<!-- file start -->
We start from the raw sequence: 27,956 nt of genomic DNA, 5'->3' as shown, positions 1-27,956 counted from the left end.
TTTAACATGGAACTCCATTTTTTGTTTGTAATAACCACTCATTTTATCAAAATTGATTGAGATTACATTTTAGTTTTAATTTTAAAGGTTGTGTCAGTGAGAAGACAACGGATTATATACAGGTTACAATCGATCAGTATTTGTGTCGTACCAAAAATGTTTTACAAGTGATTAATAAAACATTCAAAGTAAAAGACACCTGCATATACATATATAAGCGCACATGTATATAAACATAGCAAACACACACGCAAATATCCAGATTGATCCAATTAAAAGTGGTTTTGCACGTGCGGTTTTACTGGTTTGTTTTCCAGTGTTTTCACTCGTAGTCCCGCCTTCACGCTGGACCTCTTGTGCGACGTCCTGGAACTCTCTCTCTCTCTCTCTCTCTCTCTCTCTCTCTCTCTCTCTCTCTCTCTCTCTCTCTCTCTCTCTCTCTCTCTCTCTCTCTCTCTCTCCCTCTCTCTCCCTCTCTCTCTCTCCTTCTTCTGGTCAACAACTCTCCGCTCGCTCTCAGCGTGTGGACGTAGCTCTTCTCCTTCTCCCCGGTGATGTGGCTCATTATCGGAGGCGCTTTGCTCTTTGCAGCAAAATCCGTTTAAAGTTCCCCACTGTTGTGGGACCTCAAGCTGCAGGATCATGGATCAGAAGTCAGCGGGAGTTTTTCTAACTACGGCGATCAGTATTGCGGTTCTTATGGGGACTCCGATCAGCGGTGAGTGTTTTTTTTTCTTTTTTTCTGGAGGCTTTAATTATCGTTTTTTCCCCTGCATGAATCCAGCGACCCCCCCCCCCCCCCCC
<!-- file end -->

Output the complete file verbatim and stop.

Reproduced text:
We start from the raw sequence: 27,956 nt of genomic DNA, 5'->3' as shown, positions 1-27,956 counted from the left end.
TTTAACATGGAACTCCATTTTTTGTTTGTAATAACCACTCATTTTATCAAAATTGATTGAGATTACATTTTAGTTTTAATTTTAAAGGTTGTGTCAGTGAGAAGACAACGGATTATATACAGGTTACAATCGATCAGTATTTGTGTCGTACCAAAAATGTTTTACAAGTGATTAATAAAACATTCAAAGTAAAAGACACCTGCATATACATATATAAGCGCACATGTATATAAACATAGCAAACACACACGCAAATATCCAGATTGATCCAATTAAAAGTGGTTTTGCACGTGCGGTTTTACTGGTTTGTTTTCCAGTGTTTTCACTCGTAGTCCCGCCTTCACGCTGGACCTCTTGTGCGACGTCCTGGAACTCTCTCTCTCTCTCTCTCTCTCTCTCTCTCTCTCTCTCTCTCTCTCTCTCTCTCTCTCTCTCTCTCTCTCTCTCTCTCTCTCTCTCTCCCTCTCTCTCCCTCTCTCTCTCTCCTTCTTCTGGTCAACAACTCTCCGCTCGCTCTCAGCGTGTGGACGTAGCTCTTCTCCTTCTCCCCGGTGATGTGGCTCATTATCGGAGGCGCTTTGCTCTTTGCAGCAAAATCCGTTTAAAGTTCCCCACTGTTGTGGGACCTCAAGCTGCAGGATCATGGATCAGAAGTCAGCGGGAGTTTTTCTAACTACGGCGATCAGTATTGCGGTTCTTATGGGGACTCCGATCAGCGGTGAGTGTTTTTTTTTCTTTTTTTCTGGAGGCTTTAATTATCGTTTTTTCCCCTGCATGAATCCAGCGACCCCCCCCCCCCCCCCC